Healables has raised a total of $ 2.5 million from The IIA and BioJerusalem and is seeking funding from investors in sports technology and biotechnology. “We will also be working with Leonhardt Ventures,” he said.

Lebowitz finds his past as a yeshiva advantageous.

“Studying the Talmud is about connecting with God, but as a side effect, it improves your mental capacity and your ability to think creatively,” he said. “People really respect that. “

After all, he notes, “startups become unicorns by solving problems differently. “

Unique in electrotherapy

Physiotherapists are already familiar with electrotherapy devices to relieve pain and speed healing.

Some examples are millicurrent devices like TENS (transcutaneous electrical nerve stimulation), microcurrent devices like MENS (microcurrent electrical nerve stimulation) and electro-acupuncture devices.

Although TENS effectively blocks pain signals from reaching the brain, it does not address the source of the pain. Microcurrent, 1000 times less than millicurrent, actually helps in healing.

Studies show that microcurrent increases the body’s production of ATP, a compound that powers many cellular processes. It stimulates metabolic activity, improves cell function, and recruits immune system cells, growth factors, and other proteins that promote wound healing. Microcurrent also decreases systemic inflammation, the underlying cause of many chronic diseases.

However, three drawbacks have hindered the wide adoption of this electrotherapy, said Lebowitz.

“First, it is too complicated for many home users and even professionals to feel comfortable with selecting the right settings, and it often takes several appointments to determine the appropriate treatment for each patient.

“Second, it’s too restrictive because the patient usually has to be confined to a treatment table for an hour with sticky electrodes and wires that come off if you move the wrong way.

“And third, it takes too long because the patient has to go to a clinic several times a week. “

Healables was designed to overcome all three drawbacks, integrating smart textiles, electronics, and software to reduce inflammation, speed healing, and relieve pain, all while eliminating travel time.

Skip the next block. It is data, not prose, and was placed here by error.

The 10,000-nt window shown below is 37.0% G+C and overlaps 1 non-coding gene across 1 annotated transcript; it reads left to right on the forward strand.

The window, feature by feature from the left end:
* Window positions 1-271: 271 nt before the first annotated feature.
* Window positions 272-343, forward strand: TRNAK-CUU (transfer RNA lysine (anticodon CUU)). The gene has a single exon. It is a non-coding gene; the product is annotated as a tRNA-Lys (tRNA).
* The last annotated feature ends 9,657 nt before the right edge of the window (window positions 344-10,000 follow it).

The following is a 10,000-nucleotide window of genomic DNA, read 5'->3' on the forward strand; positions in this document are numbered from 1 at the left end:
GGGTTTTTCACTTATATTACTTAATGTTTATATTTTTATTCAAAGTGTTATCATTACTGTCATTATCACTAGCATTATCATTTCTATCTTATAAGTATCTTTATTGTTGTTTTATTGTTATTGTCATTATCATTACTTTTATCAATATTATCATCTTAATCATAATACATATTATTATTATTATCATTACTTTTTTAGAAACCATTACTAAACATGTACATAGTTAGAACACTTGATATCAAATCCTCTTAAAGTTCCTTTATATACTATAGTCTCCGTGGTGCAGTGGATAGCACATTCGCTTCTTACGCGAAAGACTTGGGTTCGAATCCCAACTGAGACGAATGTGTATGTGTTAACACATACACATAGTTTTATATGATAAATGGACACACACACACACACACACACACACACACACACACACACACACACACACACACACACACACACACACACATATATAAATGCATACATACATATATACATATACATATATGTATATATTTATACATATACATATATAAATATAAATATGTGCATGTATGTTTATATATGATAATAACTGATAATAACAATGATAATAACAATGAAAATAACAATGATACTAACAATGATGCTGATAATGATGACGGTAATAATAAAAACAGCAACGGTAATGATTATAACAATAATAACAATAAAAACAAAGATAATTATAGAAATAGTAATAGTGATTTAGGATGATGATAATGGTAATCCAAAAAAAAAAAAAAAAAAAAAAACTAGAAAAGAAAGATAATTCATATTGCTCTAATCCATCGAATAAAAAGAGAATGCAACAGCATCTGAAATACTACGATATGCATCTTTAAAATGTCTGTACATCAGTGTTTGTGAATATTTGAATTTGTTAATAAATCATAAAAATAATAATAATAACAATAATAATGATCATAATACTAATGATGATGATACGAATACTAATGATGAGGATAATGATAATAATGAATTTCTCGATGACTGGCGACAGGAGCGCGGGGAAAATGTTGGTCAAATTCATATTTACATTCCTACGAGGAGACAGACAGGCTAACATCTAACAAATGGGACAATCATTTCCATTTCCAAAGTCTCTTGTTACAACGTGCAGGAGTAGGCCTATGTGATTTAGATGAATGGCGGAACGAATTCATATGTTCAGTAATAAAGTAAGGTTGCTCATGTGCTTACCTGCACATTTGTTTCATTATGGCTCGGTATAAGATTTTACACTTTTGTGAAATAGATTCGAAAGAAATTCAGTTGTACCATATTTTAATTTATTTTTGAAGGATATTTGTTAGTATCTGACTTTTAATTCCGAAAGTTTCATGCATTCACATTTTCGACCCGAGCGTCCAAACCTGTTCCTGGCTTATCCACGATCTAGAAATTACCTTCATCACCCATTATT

The same device with different settings can treat different conditions.

“Some conditions require half an hour a day, about two hours a day, but there are other things you can do while on treatment. All you need to do is press a button on your smartphone and you’re good to go. For an athlete, you can heal your leg while working out your arms in the gym. “

The Healables system is HIPAA compliant and includes artificial intelligence to personalize and improve processing based on response data. Later this will also be used to fuel the behavioral health coaching component.

Clinical results

Chief Medical Officer Andrew David Shiller discussed the results of user tests performed on several people.

One was a 50-year-old woman with disfiguring osteoarthritis. An ankle was causing her excruciating pain even after surgery and physical therapy.

“We tried the device once and she stopped using crutches. After three sessions, her ankle hardly hurts, ”said Shiller.

Another tester was a soldier from a special forces unit, sidelined with knee pain. “He has bone marrow edema associated with chronic trauma and he was using oxycodone and Celebrex just to sleep at night,” Shiller said.

After one session, he was able to stop using drugs. “He was in pain again after a week, so we gave him a device and a sleeve to test at home, programmed for him. He uses it several times a week. I hope that at some point he will have no pain, ”said Shiller.

“Whether they’re completely better or not, there’s a significant improvement and it’s very gratifying to see that with our device. “


This story first appeared on Israel 21c